I don’t watch television on a regular basis. I haven’t been a victim of reality TV, I like cooking but not cooking shows, sitcoms generally bore me, I don’t care who is going to be the next pop icon, and I have no patience for dramatic series. Maybe I’ll watch the news if I know something important is going on in the world. Or I’ll watch TV series years after they’ve been cancelled, through Netflix, in a burst of watching that is over quickly. And I never, ever, watch sports. Ever.
But for some reason, every two years, I find myself glued to the television watching the Olympics. This year, I actually had to find a coaxial cable and hook up the television in order to watch. Volleyball, water polo, gymnastics, diving, synchronized diving (!?), track & field, swimming, BMX, indoor cycling, and the list goes on. I can’t step away.
During these sixteen days I become someone else. I criticize the television network for not showing events, which I’ve last watched four years before, at times convenient to me – rhythmic gymnastics, synchronized swimming, trampoline – and become an expert in sports I didn’t even know existed – Olympic handball, for instance. I can tell when a diver’s splash is too big, how much of a deduction the step on that vault landing is, and whether or not the passing of the baton during the relay is a good pass.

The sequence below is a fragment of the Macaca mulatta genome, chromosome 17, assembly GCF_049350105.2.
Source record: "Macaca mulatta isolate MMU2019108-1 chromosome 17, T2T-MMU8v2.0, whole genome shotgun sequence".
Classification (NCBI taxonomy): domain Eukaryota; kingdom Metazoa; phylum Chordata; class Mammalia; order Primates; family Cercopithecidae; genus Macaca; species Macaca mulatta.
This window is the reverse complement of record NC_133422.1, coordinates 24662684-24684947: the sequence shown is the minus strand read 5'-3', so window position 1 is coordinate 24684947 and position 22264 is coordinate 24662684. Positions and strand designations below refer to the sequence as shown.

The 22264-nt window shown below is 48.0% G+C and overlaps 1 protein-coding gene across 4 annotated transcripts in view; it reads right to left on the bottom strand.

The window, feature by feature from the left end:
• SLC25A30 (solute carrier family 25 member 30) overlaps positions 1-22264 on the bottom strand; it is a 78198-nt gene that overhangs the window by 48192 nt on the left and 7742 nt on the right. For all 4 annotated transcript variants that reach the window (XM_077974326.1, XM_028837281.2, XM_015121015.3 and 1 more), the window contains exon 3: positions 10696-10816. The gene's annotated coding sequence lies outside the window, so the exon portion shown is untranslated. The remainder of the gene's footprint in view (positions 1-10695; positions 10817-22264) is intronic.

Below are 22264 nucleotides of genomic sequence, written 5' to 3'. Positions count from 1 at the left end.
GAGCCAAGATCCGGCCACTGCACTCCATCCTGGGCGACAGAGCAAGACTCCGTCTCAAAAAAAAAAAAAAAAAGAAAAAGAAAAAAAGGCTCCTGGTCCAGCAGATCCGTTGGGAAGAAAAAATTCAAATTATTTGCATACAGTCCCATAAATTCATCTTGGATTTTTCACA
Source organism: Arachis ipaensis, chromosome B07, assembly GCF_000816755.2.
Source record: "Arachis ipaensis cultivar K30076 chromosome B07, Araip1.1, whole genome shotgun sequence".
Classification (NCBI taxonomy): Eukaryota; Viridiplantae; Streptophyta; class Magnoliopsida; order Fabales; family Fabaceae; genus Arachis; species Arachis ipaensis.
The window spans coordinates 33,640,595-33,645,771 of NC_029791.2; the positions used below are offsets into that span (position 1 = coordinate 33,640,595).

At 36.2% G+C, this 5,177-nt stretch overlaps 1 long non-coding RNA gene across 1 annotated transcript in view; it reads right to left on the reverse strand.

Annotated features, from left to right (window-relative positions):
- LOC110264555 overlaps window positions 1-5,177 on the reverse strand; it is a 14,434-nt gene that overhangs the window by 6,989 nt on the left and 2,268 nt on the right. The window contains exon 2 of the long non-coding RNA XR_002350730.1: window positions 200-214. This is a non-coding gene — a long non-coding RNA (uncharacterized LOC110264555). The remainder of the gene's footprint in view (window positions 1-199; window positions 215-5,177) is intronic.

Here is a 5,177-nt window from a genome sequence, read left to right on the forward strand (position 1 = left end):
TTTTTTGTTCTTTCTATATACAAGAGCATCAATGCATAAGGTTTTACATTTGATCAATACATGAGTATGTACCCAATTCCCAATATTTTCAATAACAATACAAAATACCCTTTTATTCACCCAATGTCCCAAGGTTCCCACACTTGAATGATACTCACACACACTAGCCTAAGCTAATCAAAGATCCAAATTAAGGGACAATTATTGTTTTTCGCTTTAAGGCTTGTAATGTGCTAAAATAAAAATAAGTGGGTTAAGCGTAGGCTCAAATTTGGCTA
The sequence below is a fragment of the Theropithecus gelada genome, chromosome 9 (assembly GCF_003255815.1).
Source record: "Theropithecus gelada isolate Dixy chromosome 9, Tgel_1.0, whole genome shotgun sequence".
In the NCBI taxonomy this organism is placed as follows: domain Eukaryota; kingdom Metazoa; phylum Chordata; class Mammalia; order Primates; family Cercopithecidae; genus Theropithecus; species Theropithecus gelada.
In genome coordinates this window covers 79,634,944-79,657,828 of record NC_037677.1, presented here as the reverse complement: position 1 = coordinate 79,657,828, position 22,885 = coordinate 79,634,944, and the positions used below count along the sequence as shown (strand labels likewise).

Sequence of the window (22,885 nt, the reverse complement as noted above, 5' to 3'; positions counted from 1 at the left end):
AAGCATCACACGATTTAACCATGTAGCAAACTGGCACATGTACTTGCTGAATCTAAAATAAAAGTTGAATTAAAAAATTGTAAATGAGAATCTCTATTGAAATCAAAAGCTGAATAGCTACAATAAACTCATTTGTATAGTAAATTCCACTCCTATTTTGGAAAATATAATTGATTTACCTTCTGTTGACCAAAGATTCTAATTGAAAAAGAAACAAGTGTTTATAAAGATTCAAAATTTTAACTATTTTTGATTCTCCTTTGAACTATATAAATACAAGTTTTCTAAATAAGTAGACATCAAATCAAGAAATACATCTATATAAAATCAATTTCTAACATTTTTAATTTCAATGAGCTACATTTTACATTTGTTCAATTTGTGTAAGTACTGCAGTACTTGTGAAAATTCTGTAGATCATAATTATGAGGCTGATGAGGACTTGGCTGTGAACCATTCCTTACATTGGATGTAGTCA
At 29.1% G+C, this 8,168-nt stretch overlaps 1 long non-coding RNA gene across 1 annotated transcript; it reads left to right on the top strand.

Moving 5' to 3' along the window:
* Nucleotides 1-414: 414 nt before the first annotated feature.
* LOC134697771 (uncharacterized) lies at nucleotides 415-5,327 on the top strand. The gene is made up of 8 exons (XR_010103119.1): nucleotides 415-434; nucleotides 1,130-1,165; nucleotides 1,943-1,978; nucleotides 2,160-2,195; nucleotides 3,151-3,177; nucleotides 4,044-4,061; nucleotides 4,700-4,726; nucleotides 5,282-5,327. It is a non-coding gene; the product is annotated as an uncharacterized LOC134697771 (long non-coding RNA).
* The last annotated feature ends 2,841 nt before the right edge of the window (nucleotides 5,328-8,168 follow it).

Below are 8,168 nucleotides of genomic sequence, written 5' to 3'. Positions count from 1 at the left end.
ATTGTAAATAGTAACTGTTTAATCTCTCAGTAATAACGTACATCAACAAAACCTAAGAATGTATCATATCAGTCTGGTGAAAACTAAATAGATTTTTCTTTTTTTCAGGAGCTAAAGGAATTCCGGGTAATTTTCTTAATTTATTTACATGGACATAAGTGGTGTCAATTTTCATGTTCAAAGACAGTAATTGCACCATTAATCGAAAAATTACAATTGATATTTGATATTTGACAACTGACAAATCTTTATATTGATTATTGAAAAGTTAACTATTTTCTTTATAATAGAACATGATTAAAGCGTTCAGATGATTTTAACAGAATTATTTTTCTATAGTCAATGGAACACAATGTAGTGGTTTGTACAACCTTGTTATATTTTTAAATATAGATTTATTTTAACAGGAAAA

I’m not sure what overcomes me. Is it the camaraderie of the athletes? All of the countries coming together? The novelty of the sports? The spectacle? The rise of the underdog? The idea that we can all achieve our dreams? The fact that Gold and Bronze bring tears of happiness, but no one wants the Silver medal? Or maybe it’s just the Russian women’s Track & Field uniforms? I’m just not sure.
Maybe it’s all of these things. Maybe it’s none of them. I can’t really tell, and I don’t think it matters. Whatever it is, I’ve got my coaxial cable waiting for winter 2014 and my favorite event, the biathlon (cross-country skiing + rifle shooting = ridiculous & awesome).